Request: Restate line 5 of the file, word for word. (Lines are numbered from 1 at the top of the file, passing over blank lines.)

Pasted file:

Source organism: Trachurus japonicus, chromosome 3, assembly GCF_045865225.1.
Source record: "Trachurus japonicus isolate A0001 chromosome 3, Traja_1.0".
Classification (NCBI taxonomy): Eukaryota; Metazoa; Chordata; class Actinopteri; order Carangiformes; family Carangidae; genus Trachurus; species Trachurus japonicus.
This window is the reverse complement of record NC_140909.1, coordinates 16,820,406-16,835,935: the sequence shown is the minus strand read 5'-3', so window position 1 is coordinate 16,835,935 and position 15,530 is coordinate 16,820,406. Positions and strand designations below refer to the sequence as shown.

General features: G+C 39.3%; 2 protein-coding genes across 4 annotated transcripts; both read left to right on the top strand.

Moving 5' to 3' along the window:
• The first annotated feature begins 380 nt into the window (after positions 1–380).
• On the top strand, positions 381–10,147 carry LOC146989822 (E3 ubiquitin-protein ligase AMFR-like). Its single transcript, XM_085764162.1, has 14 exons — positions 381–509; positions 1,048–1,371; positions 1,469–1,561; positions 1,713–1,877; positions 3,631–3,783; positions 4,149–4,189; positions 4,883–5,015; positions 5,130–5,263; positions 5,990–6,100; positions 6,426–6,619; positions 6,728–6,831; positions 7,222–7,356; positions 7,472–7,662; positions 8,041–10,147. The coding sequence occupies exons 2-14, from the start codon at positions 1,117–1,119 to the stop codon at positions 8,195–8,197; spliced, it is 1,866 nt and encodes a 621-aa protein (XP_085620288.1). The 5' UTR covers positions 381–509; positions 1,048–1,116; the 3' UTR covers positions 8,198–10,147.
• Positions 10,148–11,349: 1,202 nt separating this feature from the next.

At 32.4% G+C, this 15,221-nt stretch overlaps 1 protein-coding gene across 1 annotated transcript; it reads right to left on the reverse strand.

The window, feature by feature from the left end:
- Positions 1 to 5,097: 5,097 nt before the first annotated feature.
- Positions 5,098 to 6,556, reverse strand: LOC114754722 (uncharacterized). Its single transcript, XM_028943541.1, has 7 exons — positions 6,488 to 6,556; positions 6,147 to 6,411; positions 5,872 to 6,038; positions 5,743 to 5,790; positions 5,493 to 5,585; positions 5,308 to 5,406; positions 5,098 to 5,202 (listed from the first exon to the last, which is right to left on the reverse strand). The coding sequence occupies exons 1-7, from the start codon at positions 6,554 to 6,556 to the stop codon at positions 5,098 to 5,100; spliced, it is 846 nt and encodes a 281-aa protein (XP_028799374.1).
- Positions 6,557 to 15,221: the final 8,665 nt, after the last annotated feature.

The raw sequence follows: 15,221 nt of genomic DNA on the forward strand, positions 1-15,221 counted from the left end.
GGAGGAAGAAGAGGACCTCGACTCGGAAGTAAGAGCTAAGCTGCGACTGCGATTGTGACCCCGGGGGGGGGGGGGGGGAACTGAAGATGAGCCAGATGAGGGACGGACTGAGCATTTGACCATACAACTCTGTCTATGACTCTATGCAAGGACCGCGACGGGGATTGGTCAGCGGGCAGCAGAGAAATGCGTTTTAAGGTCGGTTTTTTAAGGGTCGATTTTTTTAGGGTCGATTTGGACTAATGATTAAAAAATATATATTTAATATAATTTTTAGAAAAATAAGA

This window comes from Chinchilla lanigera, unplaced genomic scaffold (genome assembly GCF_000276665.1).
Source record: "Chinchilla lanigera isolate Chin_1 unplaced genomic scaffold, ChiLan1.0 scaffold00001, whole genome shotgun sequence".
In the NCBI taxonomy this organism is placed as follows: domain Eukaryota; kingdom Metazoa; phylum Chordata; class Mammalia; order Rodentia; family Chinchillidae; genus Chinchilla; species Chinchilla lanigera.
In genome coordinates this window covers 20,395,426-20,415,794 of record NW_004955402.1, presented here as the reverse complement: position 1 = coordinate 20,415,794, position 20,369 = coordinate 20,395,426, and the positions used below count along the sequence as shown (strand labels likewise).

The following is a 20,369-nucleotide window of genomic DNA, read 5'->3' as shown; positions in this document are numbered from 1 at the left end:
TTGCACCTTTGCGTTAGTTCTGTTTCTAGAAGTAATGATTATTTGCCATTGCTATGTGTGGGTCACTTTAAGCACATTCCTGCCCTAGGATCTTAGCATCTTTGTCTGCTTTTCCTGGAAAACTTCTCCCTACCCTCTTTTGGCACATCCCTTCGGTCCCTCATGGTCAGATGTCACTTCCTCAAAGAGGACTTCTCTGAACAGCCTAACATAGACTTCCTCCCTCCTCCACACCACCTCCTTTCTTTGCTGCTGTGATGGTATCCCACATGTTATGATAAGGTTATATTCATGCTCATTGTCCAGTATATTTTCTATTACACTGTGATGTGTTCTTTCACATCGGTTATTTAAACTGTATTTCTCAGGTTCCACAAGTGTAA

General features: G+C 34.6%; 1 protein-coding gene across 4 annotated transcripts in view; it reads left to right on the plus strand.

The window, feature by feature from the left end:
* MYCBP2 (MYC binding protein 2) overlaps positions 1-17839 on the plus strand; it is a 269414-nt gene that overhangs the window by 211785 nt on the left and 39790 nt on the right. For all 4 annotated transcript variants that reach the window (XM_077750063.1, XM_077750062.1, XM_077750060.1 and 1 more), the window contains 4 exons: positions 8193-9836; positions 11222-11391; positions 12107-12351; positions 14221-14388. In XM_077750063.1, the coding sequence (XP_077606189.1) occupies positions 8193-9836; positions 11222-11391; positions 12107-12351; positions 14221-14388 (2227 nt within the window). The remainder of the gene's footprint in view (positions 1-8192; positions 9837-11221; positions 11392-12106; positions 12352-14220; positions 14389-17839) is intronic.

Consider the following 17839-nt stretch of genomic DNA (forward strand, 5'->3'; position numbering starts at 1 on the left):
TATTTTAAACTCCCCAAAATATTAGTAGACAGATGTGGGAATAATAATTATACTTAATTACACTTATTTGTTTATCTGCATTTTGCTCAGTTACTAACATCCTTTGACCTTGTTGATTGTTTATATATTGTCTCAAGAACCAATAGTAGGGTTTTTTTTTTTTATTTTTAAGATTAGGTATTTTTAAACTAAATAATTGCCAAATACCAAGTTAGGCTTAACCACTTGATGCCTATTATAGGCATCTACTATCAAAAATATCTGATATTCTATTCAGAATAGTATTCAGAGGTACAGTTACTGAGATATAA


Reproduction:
General features: G+C 39.3%; 2 protein-coding genes across 4 annotated transcripts; both read left to right on the top strand.